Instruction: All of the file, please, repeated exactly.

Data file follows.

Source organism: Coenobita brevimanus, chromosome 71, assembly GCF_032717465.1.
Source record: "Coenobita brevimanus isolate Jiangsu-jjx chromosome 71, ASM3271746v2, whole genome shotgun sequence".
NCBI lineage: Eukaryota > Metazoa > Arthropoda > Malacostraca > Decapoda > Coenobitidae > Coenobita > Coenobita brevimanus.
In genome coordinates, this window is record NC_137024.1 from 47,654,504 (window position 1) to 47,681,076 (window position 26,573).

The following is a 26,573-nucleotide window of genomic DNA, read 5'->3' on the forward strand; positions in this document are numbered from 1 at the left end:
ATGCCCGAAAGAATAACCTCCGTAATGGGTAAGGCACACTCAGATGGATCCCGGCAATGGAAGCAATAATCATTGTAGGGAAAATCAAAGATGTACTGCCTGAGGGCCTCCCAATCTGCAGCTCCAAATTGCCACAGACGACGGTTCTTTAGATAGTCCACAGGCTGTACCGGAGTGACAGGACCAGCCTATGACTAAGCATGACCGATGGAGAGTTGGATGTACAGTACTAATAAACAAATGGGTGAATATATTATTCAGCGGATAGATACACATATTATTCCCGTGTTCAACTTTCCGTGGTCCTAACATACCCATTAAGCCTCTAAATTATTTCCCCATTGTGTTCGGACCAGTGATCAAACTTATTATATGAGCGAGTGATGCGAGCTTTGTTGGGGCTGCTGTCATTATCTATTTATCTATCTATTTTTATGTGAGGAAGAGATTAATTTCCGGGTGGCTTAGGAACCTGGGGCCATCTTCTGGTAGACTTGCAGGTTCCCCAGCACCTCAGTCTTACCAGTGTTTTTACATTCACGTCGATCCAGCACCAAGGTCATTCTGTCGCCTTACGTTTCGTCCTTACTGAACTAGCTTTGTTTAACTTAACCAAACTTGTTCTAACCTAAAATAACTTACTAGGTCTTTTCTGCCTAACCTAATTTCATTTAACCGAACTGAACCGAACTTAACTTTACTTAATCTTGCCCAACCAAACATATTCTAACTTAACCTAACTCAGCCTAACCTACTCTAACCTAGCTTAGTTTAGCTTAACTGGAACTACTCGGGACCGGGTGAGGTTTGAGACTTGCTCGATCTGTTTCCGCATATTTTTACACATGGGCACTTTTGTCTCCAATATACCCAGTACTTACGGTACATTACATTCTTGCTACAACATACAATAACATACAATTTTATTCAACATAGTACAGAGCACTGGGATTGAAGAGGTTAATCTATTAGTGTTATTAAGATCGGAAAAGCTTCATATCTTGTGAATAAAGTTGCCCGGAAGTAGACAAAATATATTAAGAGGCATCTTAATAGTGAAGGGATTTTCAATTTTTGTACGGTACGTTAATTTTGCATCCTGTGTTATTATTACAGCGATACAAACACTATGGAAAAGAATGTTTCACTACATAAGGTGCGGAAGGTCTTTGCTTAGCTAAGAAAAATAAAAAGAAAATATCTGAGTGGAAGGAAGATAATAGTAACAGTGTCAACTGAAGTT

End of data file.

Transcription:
Source organism: Coenobita brevimanus, chromosome 71, assembly GCF_032717465.1.
Source record: "Coenobita brevimanus isolate Jiangsu-jjx chromosome 71, ASM3271746v2, whole genome shotgun sequence".
NCBI lineage: Eukaryota > Metazoa > Arthropoda > Malacostraca > Decapoda > Coenobitidae > Coenobita > Coenobita brevimanus.
In genome coordinates, this window is record NC_137024.1 from 47,654,504 (window position 1) to 47,681,076 (window position 26,573).

The following is a 26,573-nucleotide window of genomic DNA, read 5'->3' on the forward strand; positions in this document are numbered from 1 at the left end:
ATGCCCGAAAGAATAACCTCCGTAATGGGTAAGGCACACTCAGATGGATCCCGGCAATGGAAGCAATAATCATTGTAGGGAAAATCAAAGATGTACTGCCTGAGGGCCTCCCAATCTGCAGCTCCAAATTGCCACAGACGACGGTTCTTTAGATAGTCCACAGGCTGTACCGGAGTGACAGGACCAGCCTATGACTAAGCATGACCGATGGAGAGTTGGATGTACAGTACTAATAAACAAATGGGTGAATATATTATTCAGCGGATAGATACACATATTATTCCCGTGTTCAACTTTCCGTGGTCCTAACATACCCATTAAGCCTCTAAATTATTTCCCCATTGTGTTCGGACCAGTGATCAAACTTATTATATGAGCGAGTGATGCGAGCTTTGTTGGGGCTGCTGTCATTATCTATTTATCTATCTATTTTTATGTGAGGAAGAGATTAATTTCCGGGTGGCTTAGGAACCTGGGGCCATCTTCTGGTAGACTTGCAGGTTCCCCAGCACCTCAGTCTTACCAGTGTTTTTACATTCACGTCGATCCAGCACCAAGGTCATTCTGTCGCCTTACGTTTCGTCCTTACTGAACTAGCTTTGTTTAACTTAACCAAACTTGTTCTAACCTAAAATAACTTACTAGGTCTTTTCTGCCTAACCTAATTTCATTTAACCGAACTGAACCGAACTTAACTTTACTTAATCTTGCCCAACCAAACATATTCTAACTTAACCTAACTCAGCCTAACCTACTCTAACCTAGCTTAGTTTAGCTTAACTGGAACTACTCGGGACCGGGTGAGGTTTGAGACTTGCTCGATCTGTTTCCGCATATTTTTACACATGGGCACTTTTGTCTCCAATATACCCAGTACTTACGGTACATTACATTCTTGCTACAACATACAATAACATACAATTTTATTCAACATAGTACAGAGCACTGGGATTGAAGAGGTTAATCTATTAGTGTTATTAAGATCGGAAAAGCTTCATATCTTGTGAATAAAGTTGCCCGGAAGTAGACAAAATATATTAAGAGGCATCTTAATAGTGAAGGGATTTTCAATTTTTGTACGGTACGTTAATTTTGCATCCTGTGTTATTATTACAGCGATACAAACACTATGGAAAAGAATGTTTCACTACATAAGGTGCGGAAGGTCTTTGCTTAGCTAAGAAAAATAAAAAGAAAATATCTGAGTGGAAGGAAGATAATAGTAACAGTGTCAACTGAAGTT